So the solution is to don't care what others think, find ways to feel happy yourself and then help others from a place of self-confidence and good intentions.
Or to summarize the whole idea:
Make your own self happy first, and then offer help without having ulterior motives to feel even happier and even more fulfilled yourself. This way it's a win-win situation.
answered 21 Aug '13, 15:06
They are responsible for their own emotion. No one can "make you" feel anything that includes resistance and being self-sabotaged.
Anything being said is just sounds coming out of a human's mouth. It is completely neutral. It only feels positive or negative if it goes along with your preferences, but in reality it is all neutral.
If someone doesn't like what another person is saying, instead of ignoring it leaving that negative perspective lingering, or arguing against it, they can ask themselves "how does this information benefit me?" and automatically it is positive.
If you are assume that everything, including words that you strongly disagree with, is there to be of benefit to you - then there is nothing that can be "truly" negative.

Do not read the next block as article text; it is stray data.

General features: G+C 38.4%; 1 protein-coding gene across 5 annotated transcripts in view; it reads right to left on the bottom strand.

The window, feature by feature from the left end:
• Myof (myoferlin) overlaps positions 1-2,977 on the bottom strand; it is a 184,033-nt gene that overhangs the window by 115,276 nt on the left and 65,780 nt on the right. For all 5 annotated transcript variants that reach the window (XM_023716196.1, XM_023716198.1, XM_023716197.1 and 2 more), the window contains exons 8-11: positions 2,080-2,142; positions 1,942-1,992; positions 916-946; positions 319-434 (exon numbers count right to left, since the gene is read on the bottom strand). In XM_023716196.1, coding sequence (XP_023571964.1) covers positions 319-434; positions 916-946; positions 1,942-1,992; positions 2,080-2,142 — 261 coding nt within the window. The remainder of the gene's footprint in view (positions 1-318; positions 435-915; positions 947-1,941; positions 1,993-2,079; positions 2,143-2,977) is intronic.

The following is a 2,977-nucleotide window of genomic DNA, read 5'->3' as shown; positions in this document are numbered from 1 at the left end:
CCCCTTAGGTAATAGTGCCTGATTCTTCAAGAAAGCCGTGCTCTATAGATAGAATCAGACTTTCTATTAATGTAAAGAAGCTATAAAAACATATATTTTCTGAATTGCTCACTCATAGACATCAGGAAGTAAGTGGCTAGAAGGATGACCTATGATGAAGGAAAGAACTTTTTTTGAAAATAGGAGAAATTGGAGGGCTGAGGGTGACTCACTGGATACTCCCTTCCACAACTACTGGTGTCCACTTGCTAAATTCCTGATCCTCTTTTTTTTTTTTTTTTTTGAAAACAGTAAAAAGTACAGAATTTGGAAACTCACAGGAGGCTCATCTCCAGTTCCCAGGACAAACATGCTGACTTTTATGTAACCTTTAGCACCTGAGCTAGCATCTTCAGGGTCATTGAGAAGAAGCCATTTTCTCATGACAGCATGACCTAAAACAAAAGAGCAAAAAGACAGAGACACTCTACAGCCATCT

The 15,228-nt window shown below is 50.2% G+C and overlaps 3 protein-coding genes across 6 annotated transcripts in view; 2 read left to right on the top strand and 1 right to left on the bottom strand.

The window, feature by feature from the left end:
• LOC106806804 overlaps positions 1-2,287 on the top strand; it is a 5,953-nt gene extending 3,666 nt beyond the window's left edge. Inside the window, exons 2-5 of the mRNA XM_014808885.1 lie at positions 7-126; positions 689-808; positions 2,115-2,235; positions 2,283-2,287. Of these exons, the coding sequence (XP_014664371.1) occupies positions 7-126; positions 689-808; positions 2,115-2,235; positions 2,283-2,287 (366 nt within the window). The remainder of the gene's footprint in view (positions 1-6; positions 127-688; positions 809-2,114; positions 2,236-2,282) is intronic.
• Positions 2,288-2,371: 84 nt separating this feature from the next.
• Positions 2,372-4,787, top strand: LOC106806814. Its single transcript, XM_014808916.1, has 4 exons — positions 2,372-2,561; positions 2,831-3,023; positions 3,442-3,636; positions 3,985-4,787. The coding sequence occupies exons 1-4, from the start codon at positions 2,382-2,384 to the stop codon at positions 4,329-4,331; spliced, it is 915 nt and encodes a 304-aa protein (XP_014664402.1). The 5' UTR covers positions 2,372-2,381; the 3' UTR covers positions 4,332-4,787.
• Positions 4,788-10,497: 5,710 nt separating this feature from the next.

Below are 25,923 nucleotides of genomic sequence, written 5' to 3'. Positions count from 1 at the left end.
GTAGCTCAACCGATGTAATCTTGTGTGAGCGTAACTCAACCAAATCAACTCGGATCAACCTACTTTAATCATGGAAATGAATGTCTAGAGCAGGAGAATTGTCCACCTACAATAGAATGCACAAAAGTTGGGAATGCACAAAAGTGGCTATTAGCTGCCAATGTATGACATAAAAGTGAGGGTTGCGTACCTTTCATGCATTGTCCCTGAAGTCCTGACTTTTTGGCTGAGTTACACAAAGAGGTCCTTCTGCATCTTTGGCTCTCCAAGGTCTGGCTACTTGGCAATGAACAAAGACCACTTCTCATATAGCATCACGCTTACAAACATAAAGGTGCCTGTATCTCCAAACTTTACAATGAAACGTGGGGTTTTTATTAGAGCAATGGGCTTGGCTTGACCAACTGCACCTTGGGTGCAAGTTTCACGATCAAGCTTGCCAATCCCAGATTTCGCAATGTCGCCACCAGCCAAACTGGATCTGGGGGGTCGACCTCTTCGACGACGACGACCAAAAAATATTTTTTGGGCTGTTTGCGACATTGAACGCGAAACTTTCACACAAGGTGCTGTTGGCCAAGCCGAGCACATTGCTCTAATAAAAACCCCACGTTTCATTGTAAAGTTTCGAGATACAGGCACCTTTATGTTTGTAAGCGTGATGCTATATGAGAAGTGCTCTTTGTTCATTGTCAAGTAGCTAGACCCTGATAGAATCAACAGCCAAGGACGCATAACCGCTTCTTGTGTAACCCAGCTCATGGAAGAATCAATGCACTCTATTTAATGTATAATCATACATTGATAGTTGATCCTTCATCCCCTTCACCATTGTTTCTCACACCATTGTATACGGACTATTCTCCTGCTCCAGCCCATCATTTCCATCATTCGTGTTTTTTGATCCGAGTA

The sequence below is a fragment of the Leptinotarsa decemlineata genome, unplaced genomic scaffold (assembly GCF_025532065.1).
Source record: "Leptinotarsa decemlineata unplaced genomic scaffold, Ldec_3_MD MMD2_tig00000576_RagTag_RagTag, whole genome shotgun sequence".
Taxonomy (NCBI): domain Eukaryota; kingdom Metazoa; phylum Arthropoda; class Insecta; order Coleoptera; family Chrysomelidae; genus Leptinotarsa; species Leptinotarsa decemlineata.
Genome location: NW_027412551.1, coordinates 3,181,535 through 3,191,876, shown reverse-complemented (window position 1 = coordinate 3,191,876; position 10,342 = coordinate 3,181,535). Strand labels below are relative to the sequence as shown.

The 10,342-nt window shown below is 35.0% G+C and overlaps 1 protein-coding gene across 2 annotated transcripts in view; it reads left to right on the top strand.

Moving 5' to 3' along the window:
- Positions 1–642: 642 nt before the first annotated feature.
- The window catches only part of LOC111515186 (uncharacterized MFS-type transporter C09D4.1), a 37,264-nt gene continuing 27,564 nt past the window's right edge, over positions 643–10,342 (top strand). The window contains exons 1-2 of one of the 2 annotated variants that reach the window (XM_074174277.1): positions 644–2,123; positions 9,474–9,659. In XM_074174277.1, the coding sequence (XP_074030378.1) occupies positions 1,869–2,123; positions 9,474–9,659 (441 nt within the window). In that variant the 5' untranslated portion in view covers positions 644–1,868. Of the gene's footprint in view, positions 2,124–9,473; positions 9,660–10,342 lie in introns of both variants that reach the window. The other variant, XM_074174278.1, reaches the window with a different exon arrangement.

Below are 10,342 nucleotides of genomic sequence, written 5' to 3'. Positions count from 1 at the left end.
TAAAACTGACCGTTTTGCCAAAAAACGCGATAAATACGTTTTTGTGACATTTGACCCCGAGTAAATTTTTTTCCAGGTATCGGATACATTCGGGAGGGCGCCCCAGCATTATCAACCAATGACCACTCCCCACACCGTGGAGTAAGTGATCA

So, in summary:
"Does telling people they're responsible for their own traumatic events create great resistance and self-sabotage?"
Only if they allow it to, by holding a negative perspective of taking full responsibility for everything in their life.
answered 23 Aug '13, 16:43
I do believe this to be the case of experience. Coercion is a better way. Jesus example of sheep is a good one in this case. If you try telling the sheep, "Don't go that way." it will make no difference. However if you tap them with the staff lightly they turn and are just as happy going in the correct direction.
Little nudges in the correct direction work well. Masters have used this for years, the student believes he discovered the secret.
But now we get to telling someone that is stuck that it is his fault and he should do something else, now that is just like rubbing salt in a wound.
It makes the person feel helpless, he knows he is stuck, he wants out and the last thing he wants to hear is it is his fault! It is like calling him stupid.
answered 21 Aug '13, 13:50
it may not be a matter of resistance
answered 22 Aug '13, 21:34